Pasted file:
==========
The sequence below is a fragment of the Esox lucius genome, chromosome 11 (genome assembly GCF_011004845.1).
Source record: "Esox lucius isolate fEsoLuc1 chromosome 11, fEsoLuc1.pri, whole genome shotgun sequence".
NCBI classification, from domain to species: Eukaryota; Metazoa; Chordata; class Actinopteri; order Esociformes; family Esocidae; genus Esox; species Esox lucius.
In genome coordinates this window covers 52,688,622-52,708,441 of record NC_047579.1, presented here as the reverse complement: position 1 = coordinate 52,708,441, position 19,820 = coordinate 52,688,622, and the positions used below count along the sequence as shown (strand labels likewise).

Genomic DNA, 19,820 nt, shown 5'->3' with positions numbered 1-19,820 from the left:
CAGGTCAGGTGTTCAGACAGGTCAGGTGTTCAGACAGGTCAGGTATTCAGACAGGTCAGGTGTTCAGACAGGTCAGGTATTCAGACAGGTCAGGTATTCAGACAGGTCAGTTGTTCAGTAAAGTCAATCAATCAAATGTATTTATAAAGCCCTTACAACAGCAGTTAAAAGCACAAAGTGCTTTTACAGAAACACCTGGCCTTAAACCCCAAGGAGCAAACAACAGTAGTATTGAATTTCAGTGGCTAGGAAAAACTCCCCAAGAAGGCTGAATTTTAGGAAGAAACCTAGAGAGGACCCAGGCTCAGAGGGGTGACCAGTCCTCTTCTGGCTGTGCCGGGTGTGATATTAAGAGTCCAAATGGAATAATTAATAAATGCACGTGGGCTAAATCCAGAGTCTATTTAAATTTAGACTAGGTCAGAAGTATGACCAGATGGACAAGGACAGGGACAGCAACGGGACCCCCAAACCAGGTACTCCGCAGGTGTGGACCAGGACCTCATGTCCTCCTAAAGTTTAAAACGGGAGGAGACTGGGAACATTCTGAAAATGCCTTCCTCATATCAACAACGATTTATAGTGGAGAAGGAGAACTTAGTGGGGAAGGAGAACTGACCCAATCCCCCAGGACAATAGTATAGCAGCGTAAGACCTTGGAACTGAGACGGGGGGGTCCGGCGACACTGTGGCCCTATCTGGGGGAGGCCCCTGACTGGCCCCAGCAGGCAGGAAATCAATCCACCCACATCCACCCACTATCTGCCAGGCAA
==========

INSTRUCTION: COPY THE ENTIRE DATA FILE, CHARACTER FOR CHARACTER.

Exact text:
The sequence below is a fragment of the Esox lucius genome, chromosome 11 (genome assembly GCF_011004845.1).
Source record: "Esox lucius isolate fEsoLuc1 chromosome 11, fEsoLuc1.pri, whole genome shotgun sequence".
NCBI classification, from domain to species: Eukaryota; Metazoa; Chordata; class Actinopteri; order Esociformes; family Esocidae; genus Esox; species Esox lucius.
In genome coordinates this window covers 52,688,622-52,708,441 of record NC_047579.1, presented here as the reverse complement: position 1 = coordinate 52,708,441, position 19,820 = coordinate 52,688,622, and the positions used below count along the sequence as shown (strand labels likewise).

Genomic DNA, 19,820 nt, shown 5'->3' with positions numbered 1-19,820 from the left:
CAGGTCAGGTGTTCAGACAGGTCAGGTGTTCAGACAGGTCAGGTATTCAGACAGGTCAGGTGTTCAGACAGGTCAGGTATTCAGACAGGTCAGGTATTCAGACAGGTCAGTTGTTCAGTAAAGTCAATCAATCAAATGTATTTATAAAGCCCTTACAACAGCAGTTAAAAGCACAAAGTGCTTTTACAGAAACACCTGGCCTTAAACCCCAAGGAGCAAACAACAGTAGTATTGAATTTCAGTGGCTAGGAAAAACTCCCCAAGAAGGCTGAATTTTAGGAAGAAACCTAGAGAGGACCCAGGCTCAGAGGGGTGACCAGTCCTCTTCTGGCTGTGCCGGGTGTGATATTAAGAGTCCAAATGGAATAATTAATAAATGCACGTGGGCTAAATCCAGAGTCTATTTAAATTTAGACTAGGTCAGAAGTATGACCAGATGGACAAGGACAGGGACAGCAACGGGACCCCCAAACCAGGTACTCCGCAGGTGTGGACCAGGACCTCATGTCCTCCTAAAGTTTAAAACGGGAGGAGACTGGGAACATTCTGAAAATGCCTTCCTCATATCAACAACGATTTATAGTGGAGAAGGAGAACTTAGTGGGGAAGGAGAACTGACCCAATCCCCCAGGACAATAGTATAGCAGCGTAAGACCTTGGAACTGAGACGGGGGGGTCCGGCGACACTGTGGCCCTATCTGGGGGAGGCCCCTGACTGGCCCCAGCAGGCAGGAAATCAATCCACCCACATCCACCCACTATCTGCCAGGCAA